Educationalists’ fondness for therapeutic approaches to education is also undermining good teaching methods. Yes, teaching pupils directly – giving them strong and clear instructions and guidance – might be a more effective way of getting them to pass exams, so the argument goes, but what of developing students’ character? If we allow students to work out how to solve problems on their own, they say, then we will help them build their resilience. In short, we are asked to accept the logic that we should teach children badly in order to prepare them for life’s frustrations. Sadly, it seems that UK education secretary Nicky Morgan has bought into the idea that schools should help build children’s characters.

However, the education world is changing. Teachers are starting to ask questions using social media, blogs and even through their own conferences. One notable success has already been chalked-up by the blogger Andrew Old, who forced a change of tack from the Ofsted, the English schools inspectorate. Ofsted had been effectively enforcing constructivist methods on teachers by criticising them for talking to their students or for not organising enough group work. Old assiduously collected the evidence of this on his blog, forcing Ofsted to issue new guidance to inspectors.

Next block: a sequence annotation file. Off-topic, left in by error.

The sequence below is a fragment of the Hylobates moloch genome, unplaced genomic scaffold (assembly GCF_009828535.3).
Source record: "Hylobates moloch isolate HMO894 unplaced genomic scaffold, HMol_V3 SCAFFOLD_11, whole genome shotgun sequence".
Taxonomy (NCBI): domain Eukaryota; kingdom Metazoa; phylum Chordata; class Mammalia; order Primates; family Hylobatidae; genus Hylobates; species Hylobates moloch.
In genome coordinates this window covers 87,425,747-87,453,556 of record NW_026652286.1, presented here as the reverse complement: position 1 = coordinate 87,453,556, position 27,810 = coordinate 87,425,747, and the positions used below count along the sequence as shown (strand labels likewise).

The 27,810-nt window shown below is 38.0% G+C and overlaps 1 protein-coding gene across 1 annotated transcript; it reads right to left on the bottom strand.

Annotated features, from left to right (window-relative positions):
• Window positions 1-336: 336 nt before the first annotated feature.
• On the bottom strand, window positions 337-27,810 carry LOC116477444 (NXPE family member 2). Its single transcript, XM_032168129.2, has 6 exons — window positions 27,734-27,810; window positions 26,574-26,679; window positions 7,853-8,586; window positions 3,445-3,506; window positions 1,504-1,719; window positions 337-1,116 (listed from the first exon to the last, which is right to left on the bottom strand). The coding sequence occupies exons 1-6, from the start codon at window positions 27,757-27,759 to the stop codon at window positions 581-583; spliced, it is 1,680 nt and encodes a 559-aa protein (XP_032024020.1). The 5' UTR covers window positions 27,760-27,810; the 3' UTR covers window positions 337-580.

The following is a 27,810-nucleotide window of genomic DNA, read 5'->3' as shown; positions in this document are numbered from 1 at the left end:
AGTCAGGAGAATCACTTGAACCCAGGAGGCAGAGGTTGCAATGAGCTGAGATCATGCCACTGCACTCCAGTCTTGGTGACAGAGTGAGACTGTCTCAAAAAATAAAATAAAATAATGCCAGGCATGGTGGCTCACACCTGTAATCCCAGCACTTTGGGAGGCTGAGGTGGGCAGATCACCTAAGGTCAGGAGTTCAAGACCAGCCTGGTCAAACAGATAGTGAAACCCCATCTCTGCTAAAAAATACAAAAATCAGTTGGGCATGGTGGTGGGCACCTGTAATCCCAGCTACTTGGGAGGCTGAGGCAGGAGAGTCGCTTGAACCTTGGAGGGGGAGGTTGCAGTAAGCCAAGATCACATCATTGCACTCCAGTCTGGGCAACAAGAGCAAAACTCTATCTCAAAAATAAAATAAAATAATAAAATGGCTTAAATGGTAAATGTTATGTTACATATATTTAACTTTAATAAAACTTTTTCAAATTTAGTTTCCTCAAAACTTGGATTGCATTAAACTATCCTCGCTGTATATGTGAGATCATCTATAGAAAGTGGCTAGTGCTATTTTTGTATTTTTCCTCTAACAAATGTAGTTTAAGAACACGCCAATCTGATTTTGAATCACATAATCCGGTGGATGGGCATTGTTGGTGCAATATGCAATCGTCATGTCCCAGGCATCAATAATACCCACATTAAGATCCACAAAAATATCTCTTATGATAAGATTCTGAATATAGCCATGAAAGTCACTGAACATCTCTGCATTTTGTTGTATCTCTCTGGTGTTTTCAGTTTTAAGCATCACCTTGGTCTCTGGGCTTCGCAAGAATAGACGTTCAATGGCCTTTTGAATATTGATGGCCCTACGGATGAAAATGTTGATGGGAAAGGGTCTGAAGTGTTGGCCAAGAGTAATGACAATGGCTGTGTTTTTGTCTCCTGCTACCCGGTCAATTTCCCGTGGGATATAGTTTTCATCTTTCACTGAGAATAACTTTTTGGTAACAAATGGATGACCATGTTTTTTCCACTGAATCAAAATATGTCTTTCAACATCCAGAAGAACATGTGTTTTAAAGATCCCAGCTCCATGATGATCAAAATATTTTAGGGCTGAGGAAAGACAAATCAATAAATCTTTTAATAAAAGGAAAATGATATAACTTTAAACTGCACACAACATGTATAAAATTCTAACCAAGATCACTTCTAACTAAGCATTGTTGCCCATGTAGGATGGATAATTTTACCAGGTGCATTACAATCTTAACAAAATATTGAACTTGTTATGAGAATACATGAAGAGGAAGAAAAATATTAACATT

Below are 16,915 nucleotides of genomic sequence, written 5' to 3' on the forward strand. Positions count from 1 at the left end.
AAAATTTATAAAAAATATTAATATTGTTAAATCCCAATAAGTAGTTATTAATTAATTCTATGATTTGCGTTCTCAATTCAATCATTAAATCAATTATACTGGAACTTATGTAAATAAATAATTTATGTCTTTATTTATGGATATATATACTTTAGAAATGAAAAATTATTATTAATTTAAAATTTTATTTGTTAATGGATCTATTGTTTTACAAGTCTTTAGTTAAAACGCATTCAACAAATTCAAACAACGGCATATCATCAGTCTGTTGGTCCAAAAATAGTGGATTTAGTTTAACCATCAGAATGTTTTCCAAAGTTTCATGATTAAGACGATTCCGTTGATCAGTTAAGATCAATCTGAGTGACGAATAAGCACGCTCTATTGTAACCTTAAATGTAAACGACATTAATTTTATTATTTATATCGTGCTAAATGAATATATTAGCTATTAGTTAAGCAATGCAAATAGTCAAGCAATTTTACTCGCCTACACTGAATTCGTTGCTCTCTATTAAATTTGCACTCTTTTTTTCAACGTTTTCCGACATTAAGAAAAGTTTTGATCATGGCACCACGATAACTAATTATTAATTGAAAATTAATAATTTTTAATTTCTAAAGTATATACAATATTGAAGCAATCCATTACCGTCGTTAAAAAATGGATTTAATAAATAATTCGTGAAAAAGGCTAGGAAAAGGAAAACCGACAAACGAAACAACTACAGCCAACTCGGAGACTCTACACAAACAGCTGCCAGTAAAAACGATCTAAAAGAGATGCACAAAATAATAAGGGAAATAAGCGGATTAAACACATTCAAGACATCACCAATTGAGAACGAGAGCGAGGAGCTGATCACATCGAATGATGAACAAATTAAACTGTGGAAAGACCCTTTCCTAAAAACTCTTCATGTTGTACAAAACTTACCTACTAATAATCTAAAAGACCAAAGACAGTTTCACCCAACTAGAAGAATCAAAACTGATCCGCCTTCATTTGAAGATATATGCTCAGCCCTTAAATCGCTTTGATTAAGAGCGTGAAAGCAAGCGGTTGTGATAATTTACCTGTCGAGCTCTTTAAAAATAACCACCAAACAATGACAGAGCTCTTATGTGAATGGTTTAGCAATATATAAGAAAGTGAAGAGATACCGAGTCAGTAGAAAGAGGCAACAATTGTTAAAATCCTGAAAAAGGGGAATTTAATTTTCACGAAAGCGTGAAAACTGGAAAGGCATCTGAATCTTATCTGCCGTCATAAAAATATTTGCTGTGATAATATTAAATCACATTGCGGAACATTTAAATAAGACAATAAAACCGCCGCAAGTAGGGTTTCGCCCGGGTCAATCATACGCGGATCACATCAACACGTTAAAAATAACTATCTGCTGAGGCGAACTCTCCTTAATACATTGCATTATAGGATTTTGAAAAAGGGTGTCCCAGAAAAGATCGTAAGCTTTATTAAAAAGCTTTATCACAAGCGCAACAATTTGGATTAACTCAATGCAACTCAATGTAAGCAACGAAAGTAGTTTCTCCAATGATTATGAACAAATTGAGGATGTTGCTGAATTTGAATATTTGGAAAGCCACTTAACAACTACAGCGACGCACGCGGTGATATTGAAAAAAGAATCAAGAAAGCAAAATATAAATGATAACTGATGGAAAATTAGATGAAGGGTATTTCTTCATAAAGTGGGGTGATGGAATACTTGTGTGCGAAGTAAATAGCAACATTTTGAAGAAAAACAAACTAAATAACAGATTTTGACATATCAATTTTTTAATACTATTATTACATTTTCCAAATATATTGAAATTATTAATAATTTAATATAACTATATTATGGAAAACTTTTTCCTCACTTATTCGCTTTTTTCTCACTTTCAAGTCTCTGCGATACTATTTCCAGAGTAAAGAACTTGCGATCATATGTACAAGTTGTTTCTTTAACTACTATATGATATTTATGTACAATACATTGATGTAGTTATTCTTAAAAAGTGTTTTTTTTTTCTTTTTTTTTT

Frustrated politicians of all stripes are unleashing unprecedented disruption on education systems by creating new kinds of schools and new ways for teachers to qualify. It is sad that it has come to this, but educationalists who have ignored evidence in favour of ideology for such a long time will finally have to reckon with the unleashing of teacher-led critique.